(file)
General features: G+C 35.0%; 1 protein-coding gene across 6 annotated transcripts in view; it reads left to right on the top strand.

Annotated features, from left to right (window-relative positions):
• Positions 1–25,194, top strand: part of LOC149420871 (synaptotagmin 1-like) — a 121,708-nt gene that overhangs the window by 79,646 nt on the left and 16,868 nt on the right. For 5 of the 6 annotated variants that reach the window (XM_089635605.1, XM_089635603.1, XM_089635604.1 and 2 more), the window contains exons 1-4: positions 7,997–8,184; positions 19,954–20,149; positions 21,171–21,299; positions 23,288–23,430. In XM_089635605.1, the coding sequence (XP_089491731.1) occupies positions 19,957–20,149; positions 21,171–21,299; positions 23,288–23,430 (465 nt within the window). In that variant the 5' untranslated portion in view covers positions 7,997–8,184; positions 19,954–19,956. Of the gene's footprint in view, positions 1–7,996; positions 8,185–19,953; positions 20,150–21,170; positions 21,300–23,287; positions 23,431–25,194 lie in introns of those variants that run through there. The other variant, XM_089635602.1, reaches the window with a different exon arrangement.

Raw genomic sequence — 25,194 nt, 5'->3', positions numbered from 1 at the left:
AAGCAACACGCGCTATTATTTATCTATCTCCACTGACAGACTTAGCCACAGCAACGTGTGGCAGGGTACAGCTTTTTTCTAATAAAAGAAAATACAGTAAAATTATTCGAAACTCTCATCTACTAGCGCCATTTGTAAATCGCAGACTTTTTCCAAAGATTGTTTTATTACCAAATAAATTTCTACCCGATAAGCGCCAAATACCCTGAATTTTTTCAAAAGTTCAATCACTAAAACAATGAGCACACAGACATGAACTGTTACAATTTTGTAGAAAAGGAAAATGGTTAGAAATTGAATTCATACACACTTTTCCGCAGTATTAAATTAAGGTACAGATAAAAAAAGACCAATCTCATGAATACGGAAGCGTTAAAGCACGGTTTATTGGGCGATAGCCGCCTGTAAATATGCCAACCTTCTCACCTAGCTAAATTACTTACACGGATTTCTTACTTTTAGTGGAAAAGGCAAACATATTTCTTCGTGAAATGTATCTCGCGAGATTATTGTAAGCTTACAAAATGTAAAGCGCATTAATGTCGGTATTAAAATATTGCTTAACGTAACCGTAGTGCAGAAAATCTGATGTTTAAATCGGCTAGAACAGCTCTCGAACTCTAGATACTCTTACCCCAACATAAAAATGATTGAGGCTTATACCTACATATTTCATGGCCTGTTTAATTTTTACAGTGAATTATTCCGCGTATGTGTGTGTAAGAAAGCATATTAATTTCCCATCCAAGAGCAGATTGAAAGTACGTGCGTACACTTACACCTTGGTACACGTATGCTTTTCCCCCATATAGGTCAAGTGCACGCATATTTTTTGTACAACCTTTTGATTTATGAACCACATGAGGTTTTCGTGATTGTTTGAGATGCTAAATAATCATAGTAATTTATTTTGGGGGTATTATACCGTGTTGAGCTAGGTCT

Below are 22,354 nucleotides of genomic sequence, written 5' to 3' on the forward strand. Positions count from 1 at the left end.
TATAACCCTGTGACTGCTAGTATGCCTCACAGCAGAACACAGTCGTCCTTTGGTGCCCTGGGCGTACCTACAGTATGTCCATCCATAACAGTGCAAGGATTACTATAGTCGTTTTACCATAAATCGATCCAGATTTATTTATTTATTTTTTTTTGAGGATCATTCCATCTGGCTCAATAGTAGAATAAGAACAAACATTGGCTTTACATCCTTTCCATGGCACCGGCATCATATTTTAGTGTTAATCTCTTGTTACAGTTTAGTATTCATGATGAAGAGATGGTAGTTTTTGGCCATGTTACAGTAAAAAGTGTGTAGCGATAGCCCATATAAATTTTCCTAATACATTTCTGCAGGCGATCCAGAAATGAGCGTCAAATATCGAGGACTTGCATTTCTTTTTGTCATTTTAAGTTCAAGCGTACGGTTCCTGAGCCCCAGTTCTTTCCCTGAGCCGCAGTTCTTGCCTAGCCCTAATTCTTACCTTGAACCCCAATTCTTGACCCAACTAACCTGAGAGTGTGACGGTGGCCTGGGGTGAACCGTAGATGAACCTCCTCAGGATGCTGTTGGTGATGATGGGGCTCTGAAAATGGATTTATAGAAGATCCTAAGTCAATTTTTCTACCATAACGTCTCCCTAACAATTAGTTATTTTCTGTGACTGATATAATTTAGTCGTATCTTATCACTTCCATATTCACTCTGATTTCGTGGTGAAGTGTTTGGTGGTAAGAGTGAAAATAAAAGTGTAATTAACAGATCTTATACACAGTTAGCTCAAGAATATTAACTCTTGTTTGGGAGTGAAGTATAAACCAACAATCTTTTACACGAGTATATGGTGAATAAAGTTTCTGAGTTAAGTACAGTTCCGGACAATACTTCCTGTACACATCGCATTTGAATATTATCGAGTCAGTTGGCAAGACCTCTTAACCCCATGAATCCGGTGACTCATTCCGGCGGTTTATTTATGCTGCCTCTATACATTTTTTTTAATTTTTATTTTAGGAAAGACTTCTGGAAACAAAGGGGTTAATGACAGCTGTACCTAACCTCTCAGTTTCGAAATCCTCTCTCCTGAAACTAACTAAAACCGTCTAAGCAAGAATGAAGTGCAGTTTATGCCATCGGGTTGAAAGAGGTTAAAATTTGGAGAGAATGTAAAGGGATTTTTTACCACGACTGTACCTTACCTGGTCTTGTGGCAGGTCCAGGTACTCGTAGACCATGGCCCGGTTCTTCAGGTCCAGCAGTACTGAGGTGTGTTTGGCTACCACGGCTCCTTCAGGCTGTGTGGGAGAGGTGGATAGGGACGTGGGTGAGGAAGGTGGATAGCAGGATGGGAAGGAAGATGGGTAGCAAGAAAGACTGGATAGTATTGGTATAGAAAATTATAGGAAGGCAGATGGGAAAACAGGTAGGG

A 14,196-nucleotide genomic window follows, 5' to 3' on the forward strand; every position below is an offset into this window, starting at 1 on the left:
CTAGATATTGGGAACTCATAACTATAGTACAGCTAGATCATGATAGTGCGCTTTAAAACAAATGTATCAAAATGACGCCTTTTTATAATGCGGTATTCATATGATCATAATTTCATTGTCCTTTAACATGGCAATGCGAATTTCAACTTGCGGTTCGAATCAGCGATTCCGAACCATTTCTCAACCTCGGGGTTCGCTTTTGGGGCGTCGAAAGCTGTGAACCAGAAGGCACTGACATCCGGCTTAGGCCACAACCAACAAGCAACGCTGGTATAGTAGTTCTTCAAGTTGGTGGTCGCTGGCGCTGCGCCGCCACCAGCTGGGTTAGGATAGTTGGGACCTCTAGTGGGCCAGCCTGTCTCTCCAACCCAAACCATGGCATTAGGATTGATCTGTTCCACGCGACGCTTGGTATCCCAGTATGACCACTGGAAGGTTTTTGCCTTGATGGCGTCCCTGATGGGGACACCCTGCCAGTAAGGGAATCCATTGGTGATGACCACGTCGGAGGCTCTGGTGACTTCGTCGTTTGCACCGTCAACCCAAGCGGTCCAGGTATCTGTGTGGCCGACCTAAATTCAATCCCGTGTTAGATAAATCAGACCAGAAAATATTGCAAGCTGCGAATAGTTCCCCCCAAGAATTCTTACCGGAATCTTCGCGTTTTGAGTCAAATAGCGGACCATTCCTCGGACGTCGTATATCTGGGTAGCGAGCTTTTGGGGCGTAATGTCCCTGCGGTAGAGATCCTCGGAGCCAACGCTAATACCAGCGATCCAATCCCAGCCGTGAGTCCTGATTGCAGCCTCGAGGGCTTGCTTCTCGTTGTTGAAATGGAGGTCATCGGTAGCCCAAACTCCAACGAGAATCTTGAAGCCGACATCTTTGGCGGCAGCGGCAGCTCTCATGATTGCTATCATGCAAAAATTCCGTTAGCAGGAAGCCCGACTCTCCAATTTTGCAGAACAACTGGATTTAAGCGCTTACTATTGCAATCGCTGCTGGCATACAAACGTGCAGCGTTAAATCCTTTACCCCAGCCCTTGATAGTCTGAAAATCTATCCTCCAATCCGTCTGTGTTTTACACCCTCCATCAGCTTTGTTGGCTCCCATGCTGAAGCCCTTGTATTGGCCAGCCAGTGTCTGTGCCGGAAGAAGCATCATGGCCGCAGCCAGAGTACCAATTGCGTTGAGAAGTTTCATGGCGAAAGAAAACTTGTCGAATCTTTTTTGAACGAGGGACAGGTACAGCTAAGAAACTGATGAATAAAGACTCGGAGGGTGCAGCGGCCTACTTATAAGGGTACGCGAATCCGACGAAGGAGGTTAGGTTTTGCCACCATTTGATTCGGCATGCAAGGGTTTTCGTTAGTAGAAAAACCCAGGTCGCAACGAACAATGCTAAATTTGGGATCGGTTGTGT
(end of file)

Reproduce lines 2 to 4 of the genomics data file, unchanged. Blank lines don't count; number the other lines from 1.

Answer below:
Annotated features, from left to right (window-relative positions):
• Positions 1–25,194, top strand: part of LOC149420871 (synaptotagmin 1-like) — a 121,708-nt gene that overhangs the window by 79,646 nt on the left and 16,868 nt on the right. For 5 of the 6 annotated variants that reach the window (XM_089635605.1, XM_089635603.1, XM_089635604.1 and 2 more), the window contains exons 1-4: positions 7,997–8,184; positions 19,954–20,149; positions 21,171–21,299; positions 23,288–23,430. In XM_089635605.1, the coding sequence (XP_089491731.1) occupies positions 19,957–20,149; positions 21,171–21,299; positions 23,288–23,430 (465 nt within the window). In that variant the 5' untranslated portion in view covers positions 7,997–8,184; positions 19,954–19,956. Of the gene's footprint in view, positions 1–7,996; positions 8,185–19,953; positions 20,150–21,170; positions 21,300–23,287; positions 23,431–25,194 lie in introns of those variants that run through there. The other variant, XM_089635602.1, reaches the window with a different exon arrangement.

Raw genomic sequence — 25,194 nt, 5'->3', positions numbered from 1 at the left: